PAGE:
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In the middle ages, Muslims established some powerful empires.

They conquered vast land and shown considerable advancement in arts, science and culture.

There were lots of Muslim philosophers and scholars born.

What is the single most important reason that was responsible for the decline of their Golden Age?

In other words, why did they fail to sustain their Golden Age?

Edit N.B. Please emphasize on "Muslim Golden Age".

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Your question is broad and ambiguous in terms of "powerful empire". There were multiple Islamic empires during the period you speak of. –  talonx Apr 26 '12 at 9:11
    
OK. I corrected. Also see the edit. –  BROY Apr 26 '12 at 9:17
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Which golden age? Rashidun? Abbasid? Mali/Songhai? Ottoman? Timurid? Ottoman Empire was extremely powerful and influential, and survived into the industrial era, but was weakened centuries before dissolution. –  Muz Aug 27 '13 at 8:13
    
@Muz ..... en.wikipedia.org/wiki/Islamic_Golden_Age –  BROY Aug 28 '13 at 5:58
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Ah, Abbasid then. The accepted answer is probably off then, and the other answer about the pressure of invasions and internal politics/fragmentation is more accurate. Accepted answer is still good if you treat the Rashidun/Muhammad era as the golden age, like some scholars do. –  Muz Aug 28 '13 at 17:44
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2 Answers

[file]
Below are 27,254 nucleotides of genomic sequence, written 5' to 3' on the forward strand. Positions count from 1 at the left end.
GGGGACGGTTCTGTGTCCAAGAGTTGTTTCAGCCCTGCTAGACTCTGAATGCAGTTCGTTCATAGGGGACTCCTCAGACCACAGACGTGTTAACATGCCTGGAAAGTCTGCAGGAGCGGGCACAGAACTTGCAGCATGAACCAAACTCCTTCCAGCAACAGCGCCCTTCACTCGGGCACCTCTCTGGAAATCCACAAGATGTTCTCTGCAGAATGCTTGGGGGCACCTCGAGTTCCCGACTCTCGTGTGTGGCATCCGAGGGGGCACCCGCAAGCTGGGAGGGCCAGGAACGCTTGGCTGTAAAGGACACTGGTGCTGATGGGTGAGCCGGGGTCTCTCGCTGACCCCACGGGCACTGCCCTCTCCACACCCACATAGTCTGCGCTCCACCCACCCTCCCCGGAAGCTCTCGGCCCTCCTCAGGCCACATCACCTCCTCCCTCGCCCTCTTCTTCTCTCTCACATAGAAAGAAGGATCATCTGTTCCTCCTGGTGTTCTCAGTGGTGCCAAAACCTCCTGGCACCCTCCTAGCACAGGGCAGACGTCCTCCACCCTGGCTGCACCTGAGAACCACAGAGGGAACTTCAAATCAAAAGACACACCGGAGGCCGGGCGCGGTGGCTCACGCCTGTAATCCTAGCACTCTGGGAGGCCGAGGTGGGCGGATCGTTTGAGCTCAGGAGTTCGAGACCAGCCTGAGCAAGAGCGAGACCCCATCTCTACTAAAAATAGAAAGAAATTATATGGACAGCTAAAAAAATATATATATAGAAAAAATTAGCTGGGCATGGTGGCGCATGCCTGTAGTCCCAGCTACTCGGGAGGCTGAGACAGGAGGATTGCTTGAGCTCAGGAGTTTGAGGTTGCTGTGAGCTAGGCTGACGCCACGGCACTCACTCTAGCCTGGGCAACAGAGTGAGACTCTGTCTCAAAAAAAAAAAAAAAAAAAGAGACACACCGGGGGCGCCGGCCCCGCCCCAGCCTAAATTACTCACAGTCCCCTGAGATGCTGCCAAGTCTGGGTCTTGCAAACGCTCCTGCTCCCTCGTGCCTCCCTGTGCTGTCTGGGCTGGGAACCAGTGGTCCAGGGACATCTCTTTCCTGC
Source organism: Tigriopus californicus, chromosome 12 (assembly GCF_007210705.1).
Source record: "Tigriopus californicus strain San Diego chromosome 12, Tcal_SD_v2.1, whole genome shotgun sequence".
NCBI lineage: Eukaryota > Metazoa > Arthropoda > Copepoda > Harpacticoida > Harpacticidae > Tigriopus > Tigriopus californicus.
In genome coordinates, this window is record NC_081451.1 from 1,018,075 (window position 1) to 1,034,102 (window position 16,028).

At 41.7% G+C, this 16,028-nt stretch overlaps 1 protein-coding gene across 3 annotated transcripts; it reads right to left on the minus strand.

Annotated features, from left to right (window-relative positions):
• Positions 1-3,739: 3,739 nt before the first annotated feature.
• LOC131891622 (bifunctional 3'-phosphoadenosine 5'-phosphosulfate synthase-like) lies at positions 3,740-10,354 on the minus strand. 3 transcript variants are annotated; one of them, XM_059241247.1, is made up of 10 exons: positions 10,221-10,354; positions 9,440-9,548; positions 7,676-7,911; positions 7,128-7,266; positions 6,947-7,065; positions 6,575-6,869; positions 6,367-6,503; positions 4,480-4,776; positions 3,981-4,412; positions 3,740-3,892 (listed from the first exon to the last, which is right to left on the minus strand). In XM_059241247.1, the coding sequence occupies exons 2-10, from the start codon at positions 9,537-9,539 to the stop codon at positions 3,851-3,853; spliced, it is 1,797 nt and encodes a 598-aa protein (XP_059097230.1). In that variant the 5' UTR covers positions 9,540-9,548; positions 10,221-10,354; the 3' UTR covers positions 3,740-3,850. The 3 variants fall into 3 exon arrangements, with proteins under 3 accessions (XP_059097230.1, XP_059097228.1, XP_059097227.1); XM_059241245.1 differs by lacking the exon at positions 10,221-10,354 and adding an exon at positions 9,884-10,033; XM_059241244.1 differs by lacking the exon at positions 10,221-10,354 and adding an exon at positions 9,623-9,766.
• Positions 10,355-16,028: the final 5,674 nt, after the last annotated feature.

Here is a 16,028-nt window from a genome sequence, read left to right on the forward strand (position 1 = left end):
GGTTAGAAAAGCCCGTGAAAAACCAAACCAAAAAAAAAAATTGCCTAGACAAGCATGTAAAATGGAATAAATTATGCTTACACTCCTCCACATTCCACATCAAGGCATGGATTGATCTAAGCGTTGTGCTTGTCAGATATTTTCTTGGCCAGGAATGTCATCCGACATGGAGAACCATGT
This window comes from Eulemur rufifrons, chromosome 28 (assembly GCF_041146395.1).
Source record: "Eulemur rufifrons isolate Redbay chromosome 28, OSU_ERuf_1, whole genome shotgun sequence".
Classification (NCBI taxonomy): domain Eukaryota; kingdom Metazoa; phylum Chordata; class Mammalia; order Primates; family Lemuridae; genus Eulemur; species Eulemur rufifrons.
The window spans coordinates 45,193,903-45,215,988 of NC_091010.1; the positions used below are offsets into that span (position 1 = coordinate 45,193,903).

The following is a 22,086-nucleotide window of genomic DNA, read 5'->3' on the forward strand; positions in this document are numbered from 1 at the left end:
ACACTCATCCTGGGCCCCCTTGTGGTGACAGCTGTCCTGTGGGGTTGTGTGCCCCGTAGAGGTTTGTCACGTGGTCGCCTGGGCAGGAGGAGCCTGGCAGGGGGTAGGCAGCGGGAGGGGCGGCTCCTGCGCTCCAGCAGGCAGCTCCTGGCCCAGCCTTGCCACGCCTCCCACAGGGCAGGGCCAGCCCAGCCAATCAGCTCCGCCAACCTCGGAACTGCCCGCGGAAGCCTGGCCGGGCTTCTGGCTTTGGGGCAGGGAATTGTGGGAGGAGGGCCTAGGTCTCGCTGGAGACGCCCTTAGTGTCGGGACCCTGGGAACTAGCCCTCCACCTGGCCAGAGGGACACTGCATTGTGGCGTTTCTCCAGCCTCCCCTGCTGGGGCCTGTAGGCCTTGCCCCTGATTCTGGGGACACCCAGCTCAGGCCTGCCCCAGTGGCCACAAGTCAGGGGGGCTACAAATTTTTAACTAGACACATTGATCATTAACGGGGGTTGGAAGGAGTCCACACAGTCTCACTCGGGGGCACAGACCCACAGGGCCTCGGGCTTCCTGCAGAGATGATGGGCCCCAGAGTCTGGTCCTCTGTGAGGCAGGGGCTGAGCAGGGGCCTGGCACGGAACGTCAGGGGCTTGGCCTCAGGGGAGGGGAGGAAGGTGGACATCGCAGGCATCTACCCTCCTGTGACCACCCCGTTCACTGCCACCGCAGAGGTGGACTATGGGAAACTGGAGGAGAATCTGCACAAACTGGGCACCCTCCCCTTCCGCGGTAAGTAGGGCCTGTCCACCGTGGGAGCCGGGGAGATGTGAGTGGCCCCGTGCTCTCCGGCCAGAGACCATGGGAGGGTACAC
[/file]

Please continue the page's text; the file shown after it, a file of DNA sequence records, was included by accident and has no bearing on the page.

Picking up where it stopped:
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The decline of the "Muslim Golden Age" was due to multiple factors that are commonly associated with the decline of most major empires. Much of what was to blame for the decline was a condition referred to as imperial overreach. This is a condition where an empire which has undergone rapid expansion is unable to maintain control over the various territories it quickly acquired. This is typically because the political state in question has been unable to complete the long and costly process of incorporating a new group of peoples with their own culture and political customs.

This is definitely true of the Islamic empire which rapidly expanded during the reign of the first caliphs to succeed Muhammad, the Rashidun or "rightly guided caliphs". The meteoric rise of the Islamic empires can be seen in just the rule of one caliph, Umar ibn al-Khattab, who in a mere decade managed to conquer all of the Sassanid empire and two-thirds of the Byzantine empire. The very quick incorporation of sub-Saharan Africa, Arabia, Persia, and much of Spain left little time or ability for the caliphates to incorporate much of the very diverse territories they converted or conquered.

Another unique problem with the Islamic caliphates were their reliance on the figure of Muhammad. The farther removed from the prophet temporally, the less united the ummah was. This lead to a multiplication of sects such as the Shia Muslims, whose loyalty to the prophets offspring rather than the accepted caliphate (to whom the sunni, or traditionalists faction supported) only compounded the pressure on the caliphate by the strain of overreach. This overreach was also visible in its more traditional forms by the rise of the Mamluk slave armies to political prominence and the fracture of the Abassid caliphate into multiple dynasties of varying degrees of independence.